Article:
Multicultural families spend more on — and travel farther for — fresh food than their non-Hispanic white counterparts, says a new Nielsen summary report.

The study found that multicultural consumers (defined in the study as African Americans, Asian Americans, and Hispanic Americans) prioritize stores offering a large selection of fresh food and, in fact, spend 25% of their entire store spend on perishables.

The Nielsen report reveals how each group shops, who buys what, and how grocers can respond to these trends.  

Going the extra mile for the best selection and best price

Multicultural consumers shop far and wide for the best selection of fresh and specialty food items.

Family size and cultural food traditions also influence shopping patterns, with 57% of multicultural consumers buying bulk items at club/warehouse stores. These consumers also buy at traditional grocery and super stores, alongside their non-Hispanic white counterparts.

Grocers recognize multicultural consumer demand for high-quality fresh food, and many are adding favorite brands to their shelves.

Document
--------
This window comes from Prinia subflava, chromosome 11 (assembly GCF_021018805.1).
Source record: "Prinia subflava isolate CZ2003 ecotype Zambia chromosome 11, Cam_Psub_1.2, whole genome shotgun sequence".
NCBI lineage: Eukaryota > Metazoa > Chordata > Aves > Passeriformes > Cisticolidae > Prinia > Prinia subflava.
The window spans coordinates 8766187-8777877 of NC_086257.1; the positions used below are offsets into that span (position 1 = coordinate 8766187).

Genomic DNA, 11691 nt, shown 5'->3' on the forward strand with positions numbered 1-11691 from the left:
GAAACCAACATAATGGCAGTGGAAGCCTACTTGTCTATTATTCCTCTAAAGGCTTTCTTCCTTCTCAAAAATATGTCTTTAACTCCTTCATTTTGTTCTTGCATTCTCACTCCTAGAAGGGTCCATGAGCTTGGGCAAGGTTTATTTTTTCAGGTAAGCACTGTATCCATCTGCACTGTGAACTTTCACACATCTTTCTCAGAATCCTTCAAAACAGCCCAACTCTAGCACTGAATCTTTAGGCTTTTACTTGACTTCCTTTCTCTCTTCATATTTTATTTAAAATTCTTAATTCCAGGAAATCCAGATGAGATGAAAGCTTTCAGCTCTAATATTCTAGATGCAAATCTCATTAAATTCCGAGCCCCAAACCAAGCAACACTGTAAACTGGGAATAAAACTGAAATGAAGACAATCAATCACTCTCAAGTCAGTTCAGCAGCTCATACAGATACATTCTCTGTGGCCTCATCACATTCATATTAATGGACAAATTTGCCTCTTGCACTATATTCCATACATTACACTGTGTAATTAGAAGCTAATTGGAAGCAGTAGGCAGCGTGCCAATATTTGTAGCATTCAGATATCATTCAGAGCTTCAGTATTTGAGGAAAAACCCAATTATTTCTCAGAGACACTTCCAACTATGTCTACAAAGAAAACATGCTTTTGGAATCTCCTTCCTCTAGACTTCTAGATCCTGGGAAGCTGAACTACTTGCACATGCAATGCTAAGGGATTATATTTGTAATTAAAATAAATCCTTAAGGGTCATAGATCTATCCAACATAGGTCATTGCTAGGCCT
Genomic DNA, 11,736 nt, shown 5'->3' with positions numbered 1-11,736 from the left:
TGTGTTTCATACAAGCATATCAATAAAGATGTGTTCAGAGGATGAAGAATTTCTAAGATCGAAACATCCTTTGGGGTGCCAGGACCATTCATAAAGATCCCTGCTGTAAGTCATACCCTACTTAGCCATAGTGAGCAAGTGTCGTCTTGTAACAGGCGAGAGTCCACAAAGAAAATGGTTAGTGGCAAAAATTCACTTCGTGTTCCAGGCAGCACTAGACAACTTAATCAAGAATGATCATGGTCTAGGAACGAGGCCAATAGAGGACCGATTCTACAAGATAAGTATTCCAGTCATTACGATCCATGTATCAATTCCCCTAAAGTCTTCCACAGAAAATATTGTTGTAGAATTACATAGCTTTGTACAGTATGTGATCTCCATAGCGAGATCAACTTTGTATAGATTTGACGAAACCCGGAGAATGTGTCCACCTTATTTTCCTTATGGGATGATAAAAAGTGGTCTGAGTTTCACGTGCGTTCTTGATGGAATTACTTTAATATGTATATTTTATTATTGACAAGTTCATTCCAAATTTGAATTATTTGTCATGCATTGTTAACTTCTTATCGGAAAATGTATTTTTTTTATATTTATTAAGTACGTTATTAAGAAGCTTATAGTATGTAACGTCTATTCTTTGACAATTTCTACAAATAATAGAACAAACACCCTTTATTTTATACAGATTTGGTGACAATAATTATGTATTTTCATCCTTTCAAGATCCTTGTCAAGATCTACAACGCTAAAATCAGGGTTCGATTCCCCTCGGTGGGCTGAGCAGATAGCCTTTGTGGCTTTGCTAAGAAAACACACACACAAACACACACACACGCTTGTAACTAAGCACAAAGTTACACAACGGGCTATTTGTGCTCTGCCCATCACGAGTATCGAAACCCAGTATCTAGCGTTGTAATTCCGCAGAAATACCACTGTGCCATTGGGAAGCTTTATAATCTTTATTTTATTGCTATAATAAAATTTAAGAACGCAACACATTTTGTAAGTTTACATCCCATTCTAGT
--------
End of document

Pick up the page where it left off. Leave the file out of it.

Who buys what

Of the multicultural groups identified, all of them purchase a combination of produce, meat, seafood, deli, and bakery items. In particular, here’s what the report found:

  • Asian Americans spend the most on perishables and lead all groups in seafood purchases.
  • Asian American and Hispanics buy more chicken and bakery items, like bread, rolls, croissants, and specialty desserts.
  • African Americans spend more on meat, dry vegetables, and refrigerated juices.
  • Hispanics spend more on fresh produce, packaged meat, and juices.

How grocery retailers are responding

In recent years, grocery stores grew their perimeters (where the fresh food is) by 6%, while center aisles grew by 2%. And many are continuing to make more room for perishables. Beyond fresh food, retailers also have an opportunity to offer specialty items, like pre-seasoned pork for carnitas, to appeal to these multicultural consumers.

Overall, fresh food consumption is on the rise — and with the growing multicultural population, the market opportunity continues to grow. In five years, the U.S. multicultural population will increase by approximately 10 million people.

By recognizing these trends, grocers can better cater to all of the populations in their communities.

Source: Nielsen: A Fresh Look into Multicultural Consumers: Refreshing the Retail Landscape


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